The Gavel - November 2020
Wholesale market opinion from our resident car and LCV auction experts, Andy Conde and Stuart Peak.
Andy Conde - Cars
For the first time since we returned to business after the spring lockdown, we have seen a downturn in the markets. Now this is no surprise as historically the end of October and into the first few weeks of November is known to be a harder marketplace, so there is certainly no need for panic or knee jerk reactions. But it is more noticeable this year as we have enjoyed such a great run of high demand, high conversions and high prices - but as I keep saying, had we known we would have been in this position in those dark days of April, we would never have believed it.
As we go from October into November, we have seen a CAP adjustment of -2.2%, the first negative since June, but overall CAP values are up 4.4% year to date, which is incredible really. We publish this latest Gavel with Wales in lockdown measures and on the eve of England starting a second four-week lockdown period, so only time will tell what effect this has – though the positive news this time is auction programmes will be continuing as per the ‘new normal’ that’s been established over the summer.
Some of our vendors are having to face the stark reality of having to deal with not sold vehicles that they have refused some very strong bids on previously and now cannot get anywhere close to those previous bids. When the job does change, we all must react at speed and make sure we are ahead of the curve and more importantly listen to the advice being given. Seeing the same vehicles going around and around does not inspire confidence, but having said all this, its certainly not all doom and gloom.
Manufacturers sales - which consist of mainly grade 1 and grade 2 vehicles that can go straight on to forecourts - are still making in excess of CAP Clean and in the general fleet sales, it’s a similar picture as the supply of these quality vehicles are in short demand and buyers are keen to pay premium prices for premium stock. Vehicles that are of a poor grade are getting tougher to sell and the reserves need to be set accordingly.
The age of online only sales will be with us for some time to come and as auctioneers we have had to change our styles to suit. It’s a little bit like being a sports commentator - when you watch a game on TV you don’t need to say too much, but when you do radio commentary, you have to bring the game to life. So that is exactly what myself and my colleagues are trying to do; bring the sale to life and make our buyers and vendors feel as though they are there with us in the auction halls. Finally, as I have said, its not all doom and gloom, just a reality check and I am sure that once the current situation settles down and we see a reduction in uncertainty, we will be back to the heady days of high conversions, high prices and strong demand.
Stuart Peak - LCVs
I started off my last blog by stating that we had seen an increase in the market conditions for the fifth month on the bounce. Did I expect to be writing the same now? Honest answer? Yes, I probably did. And have we seen another increase? Yes, we certainly have…. and some! Our average selling price rose by £232 in September vs August, and in October, we saw an even larger increase of £546, pushing us up to a new record high of £8,936. This equates to a 7% increase vs September. This was also with an increase in average age of 1.3 months and an increase in average mileage of 2,363.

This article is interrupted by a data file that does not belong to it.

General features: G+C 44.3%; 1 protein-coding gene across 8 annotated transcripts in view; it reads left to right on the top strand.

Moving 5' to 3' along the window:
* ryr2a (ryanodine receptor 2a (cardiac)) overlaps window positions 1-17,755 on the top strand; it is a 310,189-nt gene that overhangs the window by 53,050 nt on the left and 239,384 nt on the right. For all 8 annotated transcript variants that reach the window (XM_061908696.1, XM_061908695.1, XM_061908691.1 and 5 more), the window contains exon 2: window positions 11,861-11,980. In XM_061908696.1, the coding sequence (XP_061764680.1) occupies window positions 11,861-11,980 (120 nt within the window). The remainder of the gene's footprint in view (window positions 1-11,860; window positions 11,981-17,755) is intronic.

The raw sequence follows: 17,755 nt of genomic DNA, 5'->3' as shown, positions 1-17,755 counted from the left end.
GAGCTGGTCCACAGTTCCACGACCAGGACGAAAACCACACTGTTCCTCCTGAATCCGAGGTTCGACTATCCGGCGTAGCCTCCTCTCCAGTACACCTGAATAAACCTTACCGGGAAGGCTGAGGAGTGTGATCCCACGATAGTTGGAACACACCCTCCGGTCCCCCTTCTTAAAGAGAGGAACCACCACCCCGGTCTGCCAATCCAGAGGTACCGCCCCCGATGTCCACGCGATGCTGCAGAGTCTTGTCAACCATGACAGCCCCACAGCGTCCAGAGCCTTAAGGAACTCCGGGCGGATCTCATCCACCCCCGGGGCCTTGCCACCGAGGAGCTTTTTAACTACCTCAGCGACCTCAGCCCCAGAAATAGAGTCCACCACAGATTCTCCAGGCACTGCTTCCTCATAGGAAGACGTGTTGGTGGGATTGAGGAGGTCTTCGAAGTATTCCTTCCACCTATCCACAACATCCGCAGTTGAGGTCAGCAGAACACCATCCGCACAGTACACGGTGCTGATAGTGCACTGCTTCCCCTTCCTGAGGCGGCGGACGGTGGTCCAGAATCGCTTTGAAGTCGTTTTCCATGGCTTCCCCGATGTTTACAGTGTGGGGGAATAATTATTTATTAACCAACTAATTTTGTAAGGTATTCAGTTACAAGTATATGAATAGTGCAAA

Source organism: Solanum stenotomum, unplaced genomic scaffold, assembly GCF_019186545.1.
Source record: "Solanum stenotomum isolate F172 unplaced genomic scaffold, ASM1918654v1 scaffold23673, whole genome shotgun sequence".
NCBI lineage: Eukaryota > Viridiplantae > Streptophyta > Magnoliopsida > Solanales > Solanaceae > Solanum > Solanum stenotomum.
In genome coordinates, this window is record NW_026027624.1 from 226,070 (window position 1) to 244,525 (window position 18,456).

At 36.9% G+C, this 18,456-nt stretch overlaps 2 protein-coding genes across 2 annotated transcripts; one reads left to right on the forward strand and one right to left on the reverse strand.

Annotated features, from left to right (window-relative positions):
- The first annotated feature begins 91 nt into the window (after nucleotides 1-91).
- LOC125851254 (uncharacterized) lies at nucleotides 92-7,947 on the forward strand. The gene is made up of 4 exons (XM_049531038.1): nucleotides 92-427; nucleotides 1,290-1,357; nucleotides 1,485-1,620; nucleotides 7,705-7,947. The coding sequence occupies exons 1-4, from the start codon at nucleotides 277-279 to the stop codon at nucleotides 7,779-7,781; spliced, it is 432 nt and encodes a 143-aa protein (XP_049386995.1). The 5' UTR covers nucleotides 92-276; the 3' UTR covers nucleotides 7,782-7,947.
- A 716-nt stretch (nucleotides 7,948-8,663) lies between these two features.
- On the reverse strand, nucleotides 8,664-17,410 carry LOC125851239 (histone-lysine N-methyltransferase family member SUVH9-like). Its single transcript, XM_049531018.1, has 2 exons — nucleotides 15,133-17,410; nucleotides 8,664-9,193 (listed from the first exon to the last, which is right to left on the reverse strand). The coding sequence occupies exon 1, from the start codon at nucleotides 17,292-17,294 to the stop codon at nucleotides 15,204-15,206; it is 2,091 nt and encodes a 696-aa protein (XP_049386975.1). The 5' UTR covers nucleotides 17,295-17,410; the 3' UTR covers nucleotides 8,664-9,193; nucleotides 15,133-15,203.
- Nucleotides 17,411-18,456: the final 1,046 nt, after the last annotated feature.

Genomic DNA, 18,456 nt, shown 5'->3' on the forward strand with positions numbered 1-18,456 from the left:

I also stated last month that I felt that the market was sustainable but frankly, I did not expect it to move up yet another gear in quite the fashion that it did. Yes, volume challenges are with us, with fleet extensions and rental demand clear to see, but absolutely we have maximised every unit potential. Every unit was fought for and by running the daily sales strategically, we have managed to reduce our days to sell to a new record low of just 8.4 days, demonstrating a month-on-month reduction of 3 days and a year on year reduction of 6.
Offering stock from around the country in our daily virtual events has enabled this to happen and the results have been simply incredible. Conversion rates remained incredibly healthy with 9 out of 10 vans selling first time.
Throughout the month, 46% of all vans sold in our sales ticked the Euro 6 box, an increase of 7% vs September. Across the Euro 6 vans sold, we achieved an average selling price of £12,772 - an increase of £632 vs September. This was coupled with the average age increasing by two months and the average mileage increasing by 3,621. We did however see a slight reduction in average selling price of Euro 5 vans, down £103 from September to £5,706. If we look at the average age and mileage of the Euro 5 stock sold throughout October though, we saw an increase in average age by five months and average mileage by 5,664. When you start breaking down the statistics, it all makes sense!
My phone went into meltdown on Monday morning after the news of an impending lockdown later this week with the trade obviously keen to know what our stance was. I predicted at the start of the day that buyers would be as keen as ever to own stock and that has certainly been the case so far this week with two absolutely mind-blowing sales held at Shepshed and Haydock respectively. We have adapted incredibly well to change over the last six months as a business as an industry and even those old school van dealers who have been about forever and a day continue to operate their businesses in a modern way, offering retail customers click and collect which is great to see. Long may the van job stay buoyant and healthy!